The median time to shock reversal was 3 days (IQR, 2–5 days) in both groups (P=0.28). The cumulative incidence functions of shock reversal are plotted in Figure 3 (P=0.81). In addition, there was no significant difference in daily vasopressor requirement between the two groups during the first 4 ICU days (Figure 4A, P=0.82). The changes in SOFA scores from ICU day 1 to day 4 were −1.4±3.3 and −1.4±3.0 in the vitamin C and control groups, respectively (P=0.96). Over the first 4 ICU days, the reduction in SOFA scores did not differ significantly between the two groups (Figure 4B, P=0.46). Twenty-eight patients (80%) in the vitamin C group and 31 patients (78%) in the control group developed AKI at or during ICU admission. Among those, 14 (50%) and 19 patients (61%) received RRT, respectively (P=0.38). The fluid balance during the first 24 hours was 1.7±1.8 L in the vitamin C group and 1.9±1.7 L in the control group (P=0.49). The recovery rates from AKI until hospital discharge did not differ significantly (46% in the vitamin C group vs. 52% in the control group, P=0.69).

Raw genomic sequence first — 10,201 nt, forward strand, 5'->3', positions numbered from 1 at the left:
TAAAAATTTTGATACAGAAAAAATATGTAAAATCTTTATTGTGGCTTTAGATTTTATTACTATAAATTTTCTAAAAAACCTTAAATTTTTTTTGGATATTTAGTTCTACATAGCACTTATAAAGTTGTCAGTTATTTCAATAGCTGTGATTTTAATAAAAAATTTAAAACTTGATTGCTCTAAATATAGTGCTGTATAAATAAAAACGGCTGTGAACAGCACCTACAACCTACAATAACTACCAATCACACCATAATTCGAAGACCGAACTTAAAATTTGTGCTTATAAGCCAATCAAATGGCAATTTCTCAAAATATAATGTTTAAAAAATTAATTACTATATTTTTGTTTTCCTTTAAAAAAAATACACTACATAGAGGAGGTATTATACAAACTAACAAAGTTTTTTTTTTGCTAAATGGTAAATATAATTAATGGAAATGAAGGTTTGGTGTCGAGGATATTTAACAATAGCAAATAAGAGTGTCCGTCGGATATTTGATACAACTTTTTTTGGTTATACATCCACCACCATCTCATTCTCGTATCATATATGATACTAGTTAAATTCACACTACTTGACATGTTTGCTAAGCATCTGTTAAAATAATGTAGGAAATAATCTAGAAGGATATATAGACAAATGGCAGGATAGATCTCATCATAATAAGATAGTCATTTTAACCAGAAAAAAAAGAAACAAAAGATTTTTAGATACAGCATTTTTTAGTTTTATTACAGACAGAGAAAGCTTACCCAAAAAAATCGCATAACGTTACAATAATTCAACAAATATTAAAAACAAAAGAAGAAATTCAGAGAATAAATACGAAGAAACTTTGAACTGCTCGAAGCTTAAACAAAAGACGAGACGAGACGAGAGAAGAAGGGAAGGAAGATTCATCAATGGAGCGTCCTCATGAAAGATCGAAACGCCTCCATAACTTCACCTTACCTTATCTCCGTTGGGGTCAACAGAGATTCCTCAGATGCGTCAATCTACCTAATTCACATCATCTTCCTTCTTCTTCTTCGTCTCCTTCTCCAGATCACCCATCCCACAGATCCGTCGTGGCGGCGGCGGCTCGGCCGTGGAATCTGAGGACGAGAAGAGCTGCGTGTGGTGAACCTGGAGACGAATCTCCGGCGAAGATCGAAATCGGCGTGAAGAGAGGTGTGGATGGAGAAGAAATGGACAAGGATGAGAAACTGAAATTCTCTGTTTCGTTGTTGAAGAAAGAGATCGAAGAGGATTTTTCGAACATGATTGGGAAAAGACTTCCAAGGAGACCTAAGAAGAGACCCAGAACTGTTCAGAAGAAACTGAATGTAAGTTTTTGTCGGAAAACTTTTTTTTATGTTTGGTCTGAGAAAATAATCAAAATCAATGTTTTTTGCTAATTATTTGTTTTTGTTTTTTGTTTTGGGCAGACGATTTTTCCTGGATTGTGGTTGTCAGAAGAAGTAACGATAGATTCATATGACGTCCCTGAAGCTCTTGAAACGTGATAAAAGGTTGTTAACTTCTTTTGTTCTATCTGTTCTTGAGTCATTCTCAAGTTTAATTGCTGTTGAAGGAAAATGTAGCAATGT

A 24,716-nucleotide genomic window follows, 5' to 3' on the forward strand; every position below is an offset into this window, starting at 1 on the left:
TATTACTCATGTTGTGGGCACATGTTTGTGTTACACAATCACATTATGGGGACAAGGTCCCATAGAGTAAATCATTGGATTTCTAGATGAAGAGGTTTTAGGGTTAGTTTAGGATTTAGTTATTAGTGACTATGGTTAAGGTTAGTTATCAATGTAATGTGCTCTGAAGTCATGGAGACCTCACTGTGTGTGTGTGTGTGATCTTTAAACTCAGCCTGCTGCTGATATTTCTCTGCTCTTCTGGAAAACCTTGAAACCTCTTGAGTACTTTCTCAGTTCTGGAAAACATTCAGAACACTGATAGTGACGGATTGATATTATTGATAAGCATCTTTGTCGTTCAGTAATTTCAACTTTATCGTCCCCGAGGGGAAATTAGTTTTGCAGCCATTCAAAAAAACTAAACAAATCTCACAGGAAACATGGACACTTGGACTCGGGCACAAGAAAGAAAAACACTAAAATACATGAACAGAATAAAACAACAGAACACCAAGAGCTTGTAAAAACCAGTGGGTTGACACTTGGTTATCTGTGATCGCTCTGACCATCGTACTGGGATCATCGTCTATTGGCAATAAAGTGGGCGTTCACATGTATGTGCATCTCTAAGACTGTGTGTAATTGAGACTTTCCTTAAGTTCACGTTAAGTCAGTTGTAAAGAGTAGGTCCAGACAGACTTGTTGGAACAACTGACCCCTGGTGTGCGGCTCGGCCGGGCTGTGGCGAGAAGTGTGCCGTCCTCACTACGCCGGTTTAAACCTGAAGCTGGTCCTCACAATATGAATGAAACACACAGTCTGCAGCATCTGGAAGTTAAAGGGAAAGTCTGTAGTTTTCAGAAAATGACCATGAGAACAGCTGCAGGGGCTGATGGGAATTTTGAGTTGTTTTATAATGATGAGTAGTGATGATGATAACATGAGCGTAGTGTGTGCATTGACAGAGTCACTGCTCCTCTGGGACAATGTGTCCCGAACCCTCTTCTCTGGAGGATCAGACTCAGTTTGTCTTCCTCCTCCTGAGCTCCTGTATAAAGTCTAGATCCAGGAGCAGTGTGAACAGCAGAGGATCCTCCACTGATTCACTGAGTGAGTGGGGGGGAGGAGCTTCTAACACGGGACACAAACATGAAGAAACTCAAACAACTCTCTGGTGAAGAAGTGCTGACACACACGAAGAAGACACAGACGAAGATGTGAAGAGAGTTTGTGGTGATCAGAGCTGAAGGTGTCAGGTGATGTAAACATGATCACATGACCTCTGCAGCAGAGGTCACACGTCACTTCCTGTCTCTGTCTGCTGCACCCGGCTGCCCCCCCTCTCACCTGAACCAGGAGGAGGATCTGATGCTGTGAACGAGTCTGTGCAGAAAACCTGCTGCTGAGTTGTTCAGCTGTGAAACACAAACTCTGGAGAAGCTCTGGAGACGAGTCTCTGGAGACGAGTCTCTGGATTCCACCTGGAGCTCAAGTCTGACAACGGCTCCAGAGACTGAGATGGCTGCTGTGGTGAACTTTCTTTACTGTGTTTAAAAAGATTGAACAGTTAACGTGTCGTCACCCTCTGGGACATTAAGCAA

This retrospective cohort study evaluated the therapeutic efficacy of adjunctive intravenous vitamin C in mechanically ventilated patients with severe sepsis or septic shock. The intravenous administration of 6 g/day vitamin C did not result in a decrease in hospital and 90-day mortalities. This finding was similar in the subgroup of patients who received hydrocortisone therapy. In addition, there were no significant differences in the time to shock reversal and change in SOFA scores between the two groups. These results may suggest that intravenous vitamin C alone cannot improve clinical outcomes in severe sepsis and septic shock.